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Hypertriglyceridemia



Hypertriglyceridemia
Classification & external resources
ICD-10 E78.1, E78.2, E78.3
ICD-9 272.1

In medicine, hypertriglyceridemia (or "Hypertriglyceridaemia") denotes high (hyper-) blood levels (-emia) of triglycerides, the most abundant fatty molecule in most organisms. It has been associated with atherosclerosis, even in the absence of hypercholesterolemia (high cholesterol levels). It can also lead to pancreatitis in excessive concentrations. Very high triglyceride levels may also interfere with blood tests; hyponatremia may be reported spuriously (pseudohyponatremia).

A related term is "Hyperglyceridemia" or "Hyperglyceridaemia", which refers to a high level of all glycerides, including monoglycerides, diglycerides and triglycerides.

Additional recommended knowledge

Contents

Causes include

Treatment

Treatment of hypertriglyceridemia is by restriction of carbohydrates and fat in the diet, as well as with niacin, fibrates and statins (three classes of drugs). Increased fish oil intake may substantially lower an individual's triglycerides.[1][2][3]

Clinical practice guidelines by the National Cholesterol Education Program (NCEP) suggests that pharmacotherapy be considered with triglycerides are over 200 mg/dl.[4] The guidelines state "the sum of LDL + VLDL cholesterol (termed non-HDL cholesterol [total cholesterol - HDL cholesterol]) as a secondary target of therapy in persons with high triglycerides (200 mg/dL). The goal for non-HDL cholesterol in persons with high serum triglycerides can be set at 30 mg/dL higher than that for LDL cholesterol (Table 9) on the premise that a VLDL cholesterol level 30 mg/dL is normal."[4]

Primary prevention

In the Helsinki Heart Study, a randomized controlled trial of asymptomatic men ages 40-55 without heart disease, 600 mg of gemfibrozil twice daily reduced cardiac endpoints at 5 years from 4.14% to 2.73%. This means that 54 patients must be treated for five years to prevent one cardiac event (number needed to treat is 54).[5]

Secondary prevention

In the Veterans Affairs High-Density Lipoprotein Cholesterol Intervention Trial Study (VA-HIT), a randomized controlled trial of men with known heart disease HDL cholesterol of 40 mg/dl or less , 600 mg of gemfibrozil twice daily reduced cardiac endpoints ( nonfatal myocardial infarction or death from coronary causes) at 5 years from 21.7% to 17.3%. This means that 23 patients must be treated for five years to prevent one cardiac event (number needed to treat is 23).[6]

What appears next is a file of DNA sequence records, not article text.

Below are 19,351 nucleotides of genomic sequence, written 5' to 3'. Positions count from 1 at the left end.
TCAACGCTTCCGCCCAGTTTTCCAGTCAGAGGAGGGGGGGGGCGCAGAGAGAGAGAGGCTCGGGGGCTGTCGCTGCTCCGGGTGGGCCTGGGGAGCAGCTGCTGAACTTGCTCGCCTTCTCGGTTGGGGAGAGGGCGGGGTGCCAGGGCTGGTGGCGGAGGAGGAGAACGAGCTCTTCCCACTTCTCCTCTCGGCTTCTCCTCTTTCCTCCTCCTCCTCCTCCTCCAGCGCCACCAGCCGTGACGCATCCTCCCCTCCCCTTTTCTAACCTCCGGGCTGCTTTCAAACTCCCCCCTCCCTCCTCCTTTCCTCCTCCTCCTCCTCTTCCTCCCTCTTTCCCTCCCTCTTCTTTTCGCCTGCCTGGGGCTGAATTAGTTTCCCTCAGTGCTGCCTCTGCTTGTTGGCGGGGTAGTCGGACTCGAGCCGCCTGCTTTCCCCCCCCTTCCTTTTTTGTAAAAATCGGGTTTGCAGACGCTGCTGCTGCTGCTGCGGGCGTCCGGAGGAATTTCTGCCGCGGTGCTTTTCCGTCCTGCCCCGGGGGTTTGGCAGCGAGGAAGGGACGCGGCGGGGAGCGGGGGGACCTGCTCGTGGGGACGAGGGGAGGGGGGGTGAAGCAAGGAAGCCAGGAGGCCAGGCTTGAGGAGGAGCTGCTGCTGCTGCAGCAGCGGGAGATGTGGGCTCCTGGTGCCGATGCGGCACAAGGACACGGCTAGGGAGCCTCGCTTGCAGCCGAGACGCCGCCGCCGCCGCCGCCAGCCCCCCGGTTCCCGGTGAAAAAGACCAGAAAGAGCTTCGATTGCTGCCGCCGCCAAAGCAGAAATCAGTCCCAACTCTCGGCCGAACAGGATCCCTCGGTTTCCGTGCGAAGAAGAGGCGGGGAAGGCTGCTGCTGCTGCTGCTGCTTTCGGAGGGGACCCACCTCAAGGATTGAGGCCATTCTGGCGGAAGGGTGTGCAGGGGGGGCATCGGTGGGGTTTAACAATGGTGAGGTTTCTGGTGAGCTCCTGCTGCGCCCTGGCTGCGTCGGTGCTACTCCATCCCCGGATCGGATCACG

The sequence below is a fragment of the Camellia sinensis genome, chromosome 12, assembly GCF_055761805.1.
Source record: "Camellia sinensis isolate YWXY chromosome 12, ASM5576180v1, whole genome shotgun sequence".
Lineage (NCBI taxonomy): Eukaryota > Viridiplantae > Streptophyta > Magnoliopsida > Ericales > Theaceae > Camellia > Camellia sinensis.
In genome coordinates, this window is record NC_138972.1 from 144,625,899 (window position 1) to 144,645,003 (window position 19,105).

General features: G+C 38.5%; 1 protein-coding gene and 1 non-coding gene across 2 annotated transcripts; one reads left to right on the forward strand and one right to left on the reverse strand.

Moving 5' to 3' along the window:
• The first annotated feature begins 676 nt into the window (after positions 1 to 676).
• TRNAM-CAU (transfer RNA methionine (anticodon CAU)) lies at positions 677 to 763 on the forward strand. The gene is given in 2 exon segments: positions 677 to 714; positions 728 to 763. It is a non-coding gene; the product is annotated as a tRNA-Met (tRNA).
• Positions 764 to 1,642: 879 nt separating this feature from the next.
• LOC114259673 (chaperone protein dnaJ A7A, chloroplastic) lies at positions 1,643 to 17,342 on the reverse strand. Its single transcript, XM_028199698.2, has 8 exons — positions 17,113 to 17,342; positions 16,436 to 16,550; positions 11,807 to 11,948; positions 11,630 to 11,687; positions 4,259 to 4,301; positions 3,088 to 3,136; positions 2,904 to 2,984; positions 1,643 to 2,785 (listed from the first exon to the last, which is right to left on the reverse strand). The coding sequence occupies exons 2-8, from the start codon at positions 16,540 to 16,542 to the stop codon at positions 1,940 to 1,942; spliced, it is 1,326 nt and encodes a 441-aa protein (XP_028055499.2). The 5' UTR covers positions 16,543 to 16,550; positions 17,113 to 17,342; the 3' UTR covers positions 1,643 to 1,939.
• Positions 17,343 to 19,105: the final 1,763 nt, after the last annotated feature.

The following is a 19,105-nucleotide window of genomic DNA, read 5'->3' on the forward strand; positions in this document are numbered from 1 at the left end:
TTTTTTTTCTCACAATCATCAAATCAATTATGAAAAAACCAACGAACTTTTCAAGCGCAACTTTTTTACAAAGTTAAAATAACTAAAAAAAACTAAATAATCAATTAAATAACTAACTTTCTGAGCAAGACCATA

References

  1. ^ Lipids Online Slides: hypertriglyceridemia, ICAM-1, fish oil, E-selectin. Retrieved on 2007-09-05.
  2. ^ Terres W, Beil U, Reimann B, Tiede S, Bleifeld W (1991). "[Low-dose fish oil in primary hypertriglyceridemia. A randomized placebo-controlled study]" (in German). Zeitschrift für Kardiologie 80 (1): 20-4. PMID 2035283.
  3. ^ Fish oils in hypertriglyceridemia - Fish Oils Revisited Nutrition Research Newsletter - Find Articles. Retrieved on 2007-09-05.
  4. ^ a b (2001) "Executive Summary of The Third Report of The National Cholesterol Education Program (NCEP) Expert Panel on Detection, Evaluation, And Treatment of High Blood Cholesterol In Adults (Adult Treatment Panel III)". JAMA 285 (19): 2486-97. PMID 11368702.
  5. ^ Frick MH, Elo O, Haapa K, et al (1987). "Helsinki Heart Study: primary-prevention trial with gemfibrozil in middle-aged men with dyslipidemia. Safety of treatment, changes in risk factors, and incidence of coronary heart disease". N. Engl. J. Med. 317 (20): 1237-45. PMID 3313041.
  6. ^ Rubins HB, Robins SJ, Collins D, et al (1999). "Gemfibrozil for the secondary prevention of coronary heart disease in men with low levels of high-density lipoprotein cholesterol. Veterans Affairs High-Density Lipoprotein Cholesterol Intervention Trial Study Group". N. Engl. J. Med. 341 (6): 410-8. PMID 10438259.
 
This article is licensed under the GNU Free Documentation License. It uses material from the Wikipedia article "Hypertriglyceridemia". A list of authors is available in Wikipedia.
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